While the sea was not that far away, the road to Bhadthar was mix of many State Highways while mercury levels indicated 36 degrees centigrade. Thankfully though, highway traffic remained low, making it much easier for me to enjoy the landscape. A buttermilk stop was mandatory on the way, in fact it was an emergency. Two litres of water was the capacity of my hydration bladder but that seemed to last for about three to four hours only. Without stopping too much, I quickly made it to Bhadthar by 5 PM and was guided to the farm by the farm owner’s son.
Muddy, narrow trail roads took me to the farm, a kind of country side introduction I love! On reaching Misri Bhai’s house, I met the family staying there after two years, the last time being on my way to Rajasthan when I happened to meet them on the highway. I was shown my room and after a having a shower, the sunset and the cool evening breeze were a pleasure to take in. Dinner was done with at 8.30 PM on the floor in typical village style, a style I always prefer in order to keep my knees and digestion alright. When it turned dark, I lay down on the Charpoy outside with t Misri Bhai and stared at the starry sky. Our attention fixed on a glowing dot in the sky that moved very fast. I thought it must’ve been a satellite since it wasn’t an aircraft for sure. After sometime though, the object flew past at an extremely high speed again, confirming that it wasn’t a satellite or anything I had known of. With so many bright lights in the dark sky, it was difficult to take my eyes off.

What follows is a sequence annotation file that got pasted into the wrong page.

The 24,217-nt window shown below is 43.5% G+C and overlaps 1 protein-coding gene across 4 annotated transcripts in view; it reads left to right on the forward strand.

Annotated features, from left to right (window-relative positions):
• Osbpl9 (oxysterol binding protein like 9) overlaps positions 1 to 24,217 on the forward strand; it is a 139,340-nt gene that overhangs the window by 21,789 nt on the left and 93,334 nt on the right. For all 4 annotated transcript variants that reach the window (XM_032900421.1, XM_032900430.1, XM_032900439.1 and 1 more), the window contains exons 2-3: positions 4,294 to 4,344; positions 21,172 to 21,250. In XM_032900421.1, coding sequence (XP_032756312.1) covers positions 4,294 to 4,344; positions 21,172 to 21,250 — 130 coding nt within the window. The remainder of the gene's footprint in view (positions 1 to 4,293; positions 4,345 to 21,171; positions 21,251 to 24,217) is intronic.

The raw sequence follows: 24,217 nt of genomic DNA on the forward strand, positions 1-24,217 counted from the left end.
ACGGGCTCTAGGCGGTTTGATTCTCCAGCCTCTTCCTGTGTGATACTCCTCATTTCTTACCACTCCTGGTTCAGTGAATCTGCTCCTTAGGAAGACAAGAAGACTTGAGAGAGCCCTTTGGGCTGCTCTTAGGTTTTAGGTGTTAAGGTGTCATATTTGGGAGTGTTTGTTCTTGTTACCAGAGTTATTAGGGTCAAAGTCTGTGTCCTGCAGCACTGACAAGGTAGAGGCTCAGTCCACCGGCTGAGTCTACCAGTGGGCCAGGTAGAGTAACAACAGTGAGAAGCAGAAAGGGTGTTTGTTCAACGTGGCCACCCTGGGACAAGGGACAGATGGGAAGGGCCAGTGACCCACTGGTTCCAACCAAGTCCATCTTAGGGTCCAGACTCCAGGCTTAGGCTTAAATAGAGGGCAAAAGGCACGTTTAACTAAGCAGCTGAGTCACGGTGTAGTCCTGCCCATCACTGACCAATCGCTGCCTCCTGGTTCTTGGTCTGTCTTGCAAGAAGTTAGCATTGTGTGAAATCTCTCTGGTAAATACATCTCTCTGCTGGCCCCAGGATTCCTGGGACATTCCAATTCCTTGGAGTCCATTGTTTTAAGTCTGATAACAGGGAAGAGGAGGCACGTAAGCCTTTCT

I slept indoors rather hesitantly since I was told that dew drops made everything wet in the middle of the night. The next day, I spent a rather joyful and knowledgeable day at the farm by staring at the rising sun, playing with a calf, chilling under the trees, walking barefoot on the farm as the sun set and visiting a nearby temple in the evening with the family. The white light from the full moon at night with no light pollution around made the farm look pretty and other- worldly. I rode towards Kutch the next day as I sort of regretted for staying so long in Porbandar, I might as well could have spend an extra day or two at the farm and with people who were extremely caring, hospitable, jolly and down to earth.
Luckily, the to the main city in the Kutch district called Bhuj, was about eight hours away so I had a good amount of riding to do. But, my experience of Kutch, the white desert and surrounding places was way different and unexpected. In fact, it appeared as a big surprise!